The most recent estimate puts the remaining numbers of vaquita, a porpoise found only in the waters of the Sea of Cortés, Mexico, at just 60, down from 100 two years ago…. The vaquita has been a victim of the shrimp and totoaba fisheries, showing up as bycatch in gillnets.
The totoaba is also an endangered species but its swim bladder is a delicacy in China, selling for as much as US $5,000 per kilogram in the U.S. and a great deal more in China. The matter has been taken up by Agriculture Secretary José Calzada Rovirosa with Chinese officials in an effort to stop the illegal consumption of the bladders. Vaquitas are not only being killed by totoaba fishing. When illegal fishermen are pursued by the Mexican Navy, they often cut their nets and set them adrift, becoming an additional threat to the porpoise.
Removing these “ghost nets” will be one of the steps taken before the implementation of an assisted breeding program, said marine mammal expert Lorenzo Rojas Bracho from the National Institute of Ecology and Climate Change.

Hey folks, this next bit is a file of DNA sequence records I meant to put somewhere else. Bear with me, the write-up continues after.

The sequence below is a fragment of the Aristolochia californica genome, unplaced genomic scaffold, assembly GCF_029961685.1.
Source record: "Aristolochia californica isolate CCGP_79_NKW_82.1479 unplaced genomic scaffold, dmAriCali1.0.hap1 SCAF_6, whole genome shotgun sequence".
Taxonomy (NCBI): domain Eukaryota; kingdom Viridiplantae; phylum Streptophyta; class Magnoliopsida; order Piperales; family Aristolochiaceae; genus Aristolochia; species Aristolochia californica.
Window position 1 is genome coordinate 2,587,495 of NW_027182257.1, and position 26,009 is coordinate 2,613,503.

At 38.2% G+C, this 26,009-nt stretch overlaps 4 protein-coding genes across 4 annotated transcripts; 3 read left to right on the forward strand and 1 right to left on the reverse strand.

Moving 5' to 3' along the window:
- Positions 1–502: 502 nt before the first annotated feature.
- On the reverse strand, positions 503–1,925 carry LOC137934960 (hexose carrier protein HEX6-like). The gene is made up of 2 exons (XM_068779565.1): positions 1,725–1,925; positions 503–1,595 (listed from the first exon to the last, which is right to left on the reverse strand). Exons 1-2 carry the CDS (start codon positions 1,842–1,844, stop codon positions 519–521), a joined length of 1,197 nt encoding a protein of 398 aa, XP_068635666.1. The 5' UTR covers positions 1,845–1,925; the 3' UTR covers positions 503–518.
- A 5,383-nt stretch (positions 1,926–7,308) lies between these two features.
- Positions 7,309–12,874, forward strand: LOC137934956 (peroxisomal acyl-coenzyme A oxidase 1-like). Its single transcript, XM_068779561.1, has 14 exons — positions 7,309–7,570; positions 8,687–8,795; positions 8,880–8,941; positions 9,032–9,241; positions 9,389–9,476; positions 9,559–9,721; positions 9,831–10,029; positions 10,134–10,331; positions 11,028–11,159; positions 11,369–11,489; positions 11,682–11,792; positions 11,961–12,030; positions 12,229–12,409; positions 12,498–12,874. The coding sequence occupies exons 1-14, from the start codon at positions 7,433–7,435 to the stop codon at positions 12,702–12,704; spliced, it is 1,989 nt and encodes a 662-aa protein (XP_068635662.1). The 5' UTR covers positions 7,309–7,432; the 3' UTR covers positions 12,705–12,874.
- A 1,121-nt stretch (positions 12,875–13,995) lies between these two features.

There are doubts about the feasibility of a breeding program as well as concerns about the risk. “We have no idea whether it is feasible to find, capture and maintain vaquitas in captivity much less whether they will reproduce,” said vaquita expert Barbara Taylor of the U.S. National Oceanic and Atmospheric Administration.
Excerpt from Assisted breeding for endangered vaquita?, Mexico News Daily, June 28, 2016